"Africo-American", not in OED; from 1817

Joel S. Berson Berson at ATT.NET
Mon Oct 17 18:02:40 UTC 2011

This is the first of 4 lists of terms used to refer to
African-Americans.  I have picked up early citations, and generally
stopped at about 1860.  Some of the terms did continue in use thereafter.

["Africo-American" not in OED.  1817 to 1913 here.]

1817 -- "Then may the sable Africo-American, who shook his manacles
at the conservators of the rights of man, while he was dragged
through the city of Liberty, raise his unfettered hands, and again
exclaim, 'Hail Columbia, happy land, / Hail ye heroes, heaven-born band.'"

Jesse Torrey, A Portraiture of Domestic Slavery, in the United States
... (Philadelphia: The Author, 1817), p. 62.  Gbooks.

1826 -- "Monrovia ... Lott, Carey, Colston, M. Waring,
Africo-American Missionaries."  [In "List of Missionary
Stations".  Lott and Carey, at least, were African-Americans.]

The Baptist Magazine for 1826.  Vol. 18. London: Wightman and Cramp,
1826.  Supplement, 1826.  p. 620.  GBooks.

1831 -- "The Hartford New-England Weekly Review, of Monday, contains
the following paragraph: 'Just as our paper was made up for press, we
received the Boston Liberator containing an account of an outrage
said to have been committed on some of our Africo-American
population, by two students of Washington College. ...'"

The Liberator [Boston], Aug. 6, 1831, p. 127, col. C.  19th Century
U.S. Newspapers.

1836 -- "Resolved, that his exertions to procure for the oppressed
Africo-American, his proper rights, will stand as a monument of his
justice and humanity, as long as men shall revere the one, or
practice the other."

The Liberator, Dec. 24, 1836, p. 208, col. 3.  19th Century U.S. Newspapers.

1839 -- "We have heretofore expressed our views on the above
subjects, and it is well known that while we wage unceasing,
uncompromising war against Colonization as it is understood among us,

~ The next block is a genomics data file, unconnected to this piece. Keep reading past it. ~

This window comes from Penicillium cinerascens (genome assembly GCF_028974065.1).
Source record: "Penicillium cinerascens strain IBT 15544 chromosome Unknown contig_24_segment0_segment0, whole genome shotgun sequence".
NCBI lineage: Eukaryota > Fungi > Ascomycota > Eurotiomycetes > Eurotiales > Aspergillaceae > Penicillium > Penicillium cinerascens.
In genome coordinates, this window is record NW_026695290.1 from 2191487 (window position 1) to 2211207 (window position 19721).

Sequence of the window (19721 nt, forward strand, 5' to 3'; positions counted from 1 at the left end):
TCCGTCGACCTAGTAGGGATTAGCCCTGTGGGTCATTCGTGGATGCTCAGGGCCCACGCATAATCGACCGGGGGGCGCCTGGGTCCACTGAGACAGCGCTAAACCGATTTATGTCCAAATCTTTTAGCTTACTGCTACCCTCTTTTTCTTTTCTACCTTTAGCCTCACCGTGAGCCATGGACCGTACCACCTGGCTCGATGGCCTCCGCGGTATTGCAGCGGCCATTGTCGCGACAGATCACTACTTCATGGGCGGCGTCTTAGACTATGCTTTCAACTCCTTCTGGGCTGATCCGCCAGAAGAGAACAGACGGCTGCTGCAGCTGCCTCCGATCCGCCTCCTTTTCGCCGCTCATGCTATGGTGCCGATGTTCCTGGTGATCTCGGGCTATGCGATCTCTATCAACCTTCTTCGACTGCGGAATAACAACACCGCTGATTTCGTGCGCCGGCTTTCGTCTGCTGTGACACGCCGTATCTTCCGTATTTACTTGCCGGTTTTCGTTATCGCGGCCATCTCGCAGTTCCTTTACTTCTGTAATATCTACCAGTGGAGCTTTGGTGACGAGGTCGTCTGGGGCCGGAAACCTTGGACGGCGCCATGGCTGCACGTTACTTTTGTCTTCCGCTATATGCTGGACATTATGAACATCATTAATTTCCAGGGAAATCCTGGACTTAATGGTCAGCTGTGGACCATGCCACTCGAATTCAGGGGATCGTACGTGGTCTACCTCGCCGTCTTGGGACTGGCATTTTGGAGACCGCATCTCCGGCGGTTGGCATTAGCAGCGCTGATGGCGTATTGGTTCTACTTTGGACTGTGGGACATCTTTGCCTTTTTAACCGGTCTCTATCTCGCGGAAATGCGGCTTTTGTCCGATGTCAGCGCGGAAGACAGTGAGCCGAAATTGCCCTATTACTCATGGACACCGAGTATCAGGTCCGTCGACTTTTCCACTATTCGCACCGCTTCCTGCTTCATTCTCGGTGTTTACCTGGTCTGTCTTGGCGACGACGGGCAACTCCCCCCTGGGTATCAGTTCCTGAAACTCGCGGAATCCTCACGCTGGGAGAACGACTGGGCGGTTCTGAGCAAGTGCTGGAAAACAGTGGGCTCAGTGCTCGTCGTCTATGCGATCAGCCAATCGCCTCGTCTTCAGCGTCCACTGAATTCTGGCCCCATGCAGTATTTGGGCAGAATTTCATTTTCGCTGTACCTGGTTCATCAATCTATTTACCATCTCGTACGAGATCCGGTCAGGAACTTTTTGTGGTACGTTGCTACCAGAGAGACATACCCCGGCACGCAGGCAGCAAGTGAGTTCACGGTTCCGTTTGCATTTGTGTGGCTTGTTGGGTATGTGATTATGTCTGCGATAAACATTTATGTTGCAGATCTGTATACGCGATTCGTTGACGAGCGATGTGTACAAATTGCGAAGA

and promulgated by the great Africo-American Colonization Society, we
are not so hostile to voluntary emigration."

The Colored American, Nov. 16, 1839.  Accessible Archives/African
American Newspapers.

1848 -- "Turn your faces in every direction, whithersoever you may,
and where is there a parish, county, or single corporation, in which
the Africo-American is entirely free ...?"

The North Star, Aug. 11, 1848.  Accessible Archives/African American

1867 -- "I am convinced, as you are, that the Africo-American will
vindicate by his action his claim to manhood and equality."

The New Orleans Tribune (La Tribune de la Nouvelle-Orleans), July 25,
1867, p. 4, col. 3.  African-American Newspapers, 1827-1998.

1888 -- "Africo-Americans of the North to look to the interests of
yourselves and brethren in the South."

The Christian Recorder, Sep. 20, 1888.  Accessible Archives/African
American Newspapers.

1913 -- "William T. Vernon, D. D., A. M., President Campbell, A. M.
E. College, Jackson, Miss., and one of the Africo-American foremost
speaker of matchless ability ... appeared at the Auditorium March 12,
1913, at 7:30 p. m."  [This is William Tecumseh Vernon, President of
Campbell College in 1913.]

The Freeman, April 5, 1913, p. 6, col. 5.  African-American
Newspapers, 1827-1998.


The American Dialect Society - http://www.americandialect.org

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